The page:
The state of North Carolina protects homeowners’ right to install solar. First off, cities, counties, Homeowners Associations (HOAs) or other similar organizations can’t prohibit you from installing solar. That’s good news as in the past particularly crabby HOAs have attempted and sometimes succeeded in blocking homeowners installing solar.
HOAs and other organizations can force you to move your solar panels to another section of the roof if they are visible from common areas or areas open to the public. However, this is only allowed if the move doesn’t prevent the solar panels from working efficiently.
Unfortunately, the state’s protection doesn’t act retroactively to covenants already in place, so if the HOA regulations or covenants existed before 2007, they could pretty much do whatever they want.
If you live in Chapel Hill, the city adopted strict solar access rights laws in 2005, two years before the state-wide law! These laws are much stricter than the state laws and provide even more protection for solar homeowners:
Subdivisions shall not include covenants or other conditions of sale that restrict or prohibit the use, installation or maintenance of solar collection devices. (Article 4.6.7 from the above link)
Not only does the law mention installation, but also use and maintenance, all without any caveats in regards to visibility. Good job Chapel Hill!
North Carolina homeowners can take advantage of the federal tax credit and state tax exemptions to drop their installation cost even further.
Any homeowner who purchases (either through cash or loan) and installs a solar installation is eligible to receive the federal renewable energy tax credit. This tax credit is worth 30% of your total installation cost, and if your tax liability isn’t high enough in a single year, you can break it out and claim portions over several years. The credit was originally meant to phase out at the end of 2016, but federal lawmakers extended the credit to 2019, at which point it drops to 26% until 2021, and then 22% until 2022 at which point it is phased out completely.
As you probably know, tax credits – unlike tax deductions – are worth a dollar-for-dollar amount, so it’s almost like receiving a 30% discount on your entire installation!
More: Solar Federal Tax Credit
Until 2015, the state of North Carolina offered a Personal Tax Credit equal to a whopping 35% of the cost of the solar installation, with a cap of $10,500 for residential applications. Unfortunately, the incentive expired in 2015 and is no longer available.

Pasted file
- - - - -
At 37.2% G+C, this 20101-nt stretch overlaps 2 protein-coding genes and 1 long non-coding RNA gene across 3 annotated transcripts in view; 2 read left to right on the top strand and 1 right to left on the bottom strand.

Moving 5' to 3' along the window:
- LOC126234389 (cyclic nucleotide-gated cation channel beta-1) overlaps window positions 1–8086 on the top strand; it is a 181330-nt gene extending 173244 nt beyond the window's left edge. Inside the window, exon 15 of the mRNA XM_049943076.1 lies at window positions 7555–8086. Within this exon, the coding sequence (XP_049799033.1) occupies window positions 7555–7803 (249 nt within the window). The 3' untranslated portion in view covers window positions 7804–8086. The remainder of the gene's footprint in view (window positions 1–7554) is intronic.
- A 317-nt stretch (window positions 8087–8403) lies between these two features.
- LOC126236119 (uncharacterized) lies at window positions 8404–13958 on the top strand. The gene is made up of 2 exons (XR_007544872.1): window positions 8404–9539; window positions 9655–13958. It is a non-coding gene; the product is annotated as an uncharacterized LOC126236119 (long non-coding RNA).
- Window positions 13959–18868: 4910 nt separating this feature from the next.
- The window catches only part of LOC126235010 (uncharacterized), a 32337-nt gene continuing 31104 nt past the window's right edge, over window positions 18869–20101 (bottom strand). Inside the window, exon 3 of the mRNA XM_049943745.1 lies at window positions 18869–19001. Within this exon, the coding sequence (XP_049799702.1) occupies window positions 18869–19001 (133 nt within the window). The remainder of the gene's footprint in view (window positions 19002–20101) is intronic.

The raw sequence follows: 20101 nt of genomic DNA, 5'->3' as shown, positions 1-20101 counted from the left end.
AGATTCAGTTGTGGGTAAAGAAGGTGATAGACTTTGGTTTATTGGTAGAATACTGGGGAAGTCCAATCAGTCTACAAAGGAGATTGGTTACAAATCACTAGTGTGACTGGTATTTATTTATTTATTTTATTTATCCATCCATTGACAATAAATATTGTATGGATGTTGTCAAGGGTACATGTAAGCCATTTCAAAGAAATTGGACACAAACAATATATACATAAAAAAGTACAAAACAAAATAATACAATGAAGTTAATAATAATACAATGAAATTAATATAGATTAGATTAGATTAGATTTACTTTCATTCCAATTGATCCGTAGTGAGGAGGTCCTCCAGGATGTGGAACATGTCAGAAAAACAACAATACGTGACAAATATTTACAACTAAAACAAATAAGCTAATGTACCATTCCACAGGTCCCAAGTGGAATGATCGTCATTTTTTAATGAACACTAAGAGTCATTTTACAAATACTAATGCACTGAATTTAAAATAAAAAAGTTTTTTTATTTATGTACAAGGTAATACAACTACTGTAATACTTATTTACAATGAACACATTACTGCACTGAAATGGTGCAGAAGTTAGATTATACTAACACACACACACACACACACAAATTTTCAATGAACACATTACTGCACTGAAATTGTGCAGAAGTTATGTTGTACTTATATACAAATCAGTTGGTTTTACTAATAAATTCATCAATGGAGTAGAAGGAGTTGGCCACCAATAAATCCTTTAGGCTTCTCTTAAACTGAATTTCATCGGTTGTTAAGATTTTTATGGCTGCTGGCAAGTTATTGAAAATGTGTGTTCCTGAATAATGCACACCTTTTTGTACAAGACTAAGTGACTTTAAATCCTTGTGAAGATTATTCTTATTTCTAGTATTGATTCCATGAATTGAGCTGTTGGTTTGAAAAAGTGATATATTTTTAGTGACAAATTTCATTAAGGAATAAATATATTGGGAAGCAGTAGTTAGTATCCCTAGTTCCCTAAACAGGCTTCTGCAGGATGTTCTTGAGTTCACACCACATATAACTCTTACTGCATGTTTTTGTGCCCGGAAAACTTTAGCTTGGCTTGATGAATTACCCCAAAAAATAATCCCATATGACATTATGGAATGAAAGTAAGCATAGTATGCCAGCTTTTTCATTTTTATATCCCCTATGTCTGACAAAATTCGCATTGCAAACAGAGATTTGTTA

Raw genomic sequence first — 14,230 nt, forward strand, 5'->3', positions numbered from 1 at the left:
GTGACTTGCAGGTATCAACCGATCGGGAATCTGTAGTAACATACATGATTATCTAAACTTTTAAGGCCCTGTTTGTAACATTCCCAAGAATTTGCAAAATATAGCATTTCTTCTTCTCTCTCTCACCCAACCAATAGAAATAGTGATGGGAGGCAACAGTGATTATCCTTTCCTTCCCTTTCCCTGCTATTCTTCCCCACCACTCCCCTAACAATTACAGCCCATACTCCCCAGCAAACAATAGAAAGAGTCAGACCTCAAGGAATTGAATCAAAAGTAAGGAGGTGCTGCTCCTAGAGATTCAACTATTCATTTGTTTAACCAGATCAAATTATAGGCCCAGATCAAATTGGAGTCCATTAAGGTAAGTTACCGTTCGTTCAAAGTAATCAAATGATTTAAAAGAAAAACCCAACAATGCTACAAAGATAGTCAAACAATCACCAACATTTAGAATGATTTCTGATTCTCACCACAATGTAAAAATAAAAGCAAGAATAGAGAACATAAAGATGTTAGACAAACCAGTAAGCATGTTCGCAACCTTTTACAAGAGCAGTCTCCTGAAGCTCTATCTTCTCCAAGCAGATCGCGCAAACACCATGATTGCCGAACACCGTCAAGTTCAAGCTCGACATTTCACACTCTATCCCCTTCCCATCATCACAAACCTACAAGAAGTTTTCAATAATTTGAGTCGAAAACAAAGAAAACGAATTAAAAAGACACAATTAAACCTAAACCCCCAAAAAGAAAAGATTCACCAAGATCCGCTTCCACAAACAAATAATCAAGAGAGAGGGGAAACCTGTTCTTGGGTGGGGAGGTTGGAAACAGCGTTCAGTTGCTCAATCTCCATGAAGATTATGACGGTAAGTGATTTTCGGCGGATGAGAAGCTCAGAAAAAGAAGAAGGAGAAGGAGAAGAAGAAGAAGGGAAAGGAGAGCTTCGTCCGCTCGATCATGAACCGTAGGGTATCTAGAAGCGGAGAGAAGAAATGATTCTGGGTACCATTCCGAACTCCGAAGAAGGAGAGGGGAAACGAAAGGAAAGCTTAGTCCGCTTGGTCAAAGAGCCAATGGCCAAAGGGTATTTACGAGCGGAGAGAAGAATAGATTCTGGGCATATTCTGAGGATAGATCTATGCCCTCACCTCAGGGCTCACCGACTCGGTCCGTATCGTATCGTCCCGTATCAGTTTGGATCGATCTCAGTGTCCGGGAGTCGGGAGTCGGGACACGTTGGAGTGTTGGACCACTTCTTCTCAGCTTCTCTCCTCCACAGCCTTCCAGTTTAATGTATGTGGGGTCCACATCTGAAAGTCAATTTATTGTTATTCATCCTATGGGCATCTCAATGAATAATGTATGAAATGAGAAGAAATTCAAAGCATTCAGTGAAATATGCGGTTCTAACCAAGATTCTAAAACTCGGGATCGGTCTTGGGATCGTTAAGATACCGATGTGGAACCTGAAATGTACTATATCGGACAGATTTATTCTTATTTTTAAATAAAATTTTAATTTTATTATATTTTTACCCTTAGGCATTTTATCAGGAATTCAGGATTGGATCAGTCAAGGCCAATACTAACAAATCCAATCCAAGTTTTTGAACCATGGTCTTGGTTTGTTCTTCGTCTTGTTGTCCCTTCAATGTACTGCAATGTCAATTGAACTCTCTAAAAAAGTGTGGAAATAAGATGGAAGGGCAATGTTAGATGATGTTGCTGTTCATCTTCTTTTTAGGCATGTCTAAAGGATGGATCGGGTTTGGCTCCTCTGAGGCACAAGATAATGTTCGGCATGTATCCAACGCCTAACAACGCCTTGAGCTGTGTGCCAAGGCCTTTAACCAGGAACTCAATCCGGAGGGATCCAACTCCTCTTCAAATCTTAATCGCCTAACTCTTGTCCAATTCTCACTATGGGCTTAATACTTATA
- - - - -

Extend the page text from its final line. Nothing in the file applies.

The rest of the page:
North Carolina homeowners can also take advantage of property tax exemptions for their solar installation. According to a memorandum from the North Carolina Department of Revenue in 2011, any residential solar installation that is not used to produce actual income is 100% exempt from property taxes. The memorandum explicitly states that homeowners who receive credits as part of a net metering program are exempt from property taxes for their installation, which is great news for solar homeowners!
If your utility does compensate you for your excess electricity, you are still exempt from paying 80% of your solar installation’s value, though as we saw in the net metering section above, utilities rarely pay residential customers for excess electricity in net metering programs.
So if you installed a $12,000 installation on your $200,000 home and only received credits from your utility, you’d only pay property taxes on the $200,000 value of your home, not the total value of $212,000!
To make the process of installing solar even more affordable, one city and one county even offer rebates for the permitting fees. These rebates aren’t worth thousands of dollars, but money’s money!
As part of their Green Building Permitting Incentives, Catawba County Utilities & Engineering refund 50% of the total fee cost for photovoltaic solar installations (as well as solar water heating, geothermal heat pumps, and greywater or rainwater collection). Homeowners pay all permitting fees before the project then apply for the rebate after the installation is complete.
The City of Asheville also offers rebates on permitting fees for homeowners who install PV solar as well as thermal solar, wind, and geothermal heat pumps. Solar projects are eligible for a $50 rebate and homeowners must apply for the rebate once the project is complete.
If you’d like to dig even more on local incentives and rebates, check out the DSIRE database.
So if you’re looking to install solar panels in North Carolina, you can expect to save up to $16,000 over the life of the installation – just be sure to choose the financing that fits your needs and take advantage of all the available incentives!
We hope you find this review of going solar in North Carolina helpful. Have any thoughts? Add them to the comments below!
In terms of developing and producing clean solar energy, Georgia and Florida are doing their best to catch up to the Southwest. Now, it looks like their neighbors to the north are also playing catchup.
Both North and South Carolina have rapidly growing clean energy markets. Since legislation was signed last year, solar has been able to expand in South Carolina. And Duke Energy proposed solar programs to the Public Service Commission of South Carolina, which would produce a total of 110 megawatts of solar power — 50 MW that’s utility scale, and 60 MW of solar through incentive programs — within the next six years. That’s a huge jump, considering there’s only two megawatts of solar capacity connected in South Carolina now.Continue reading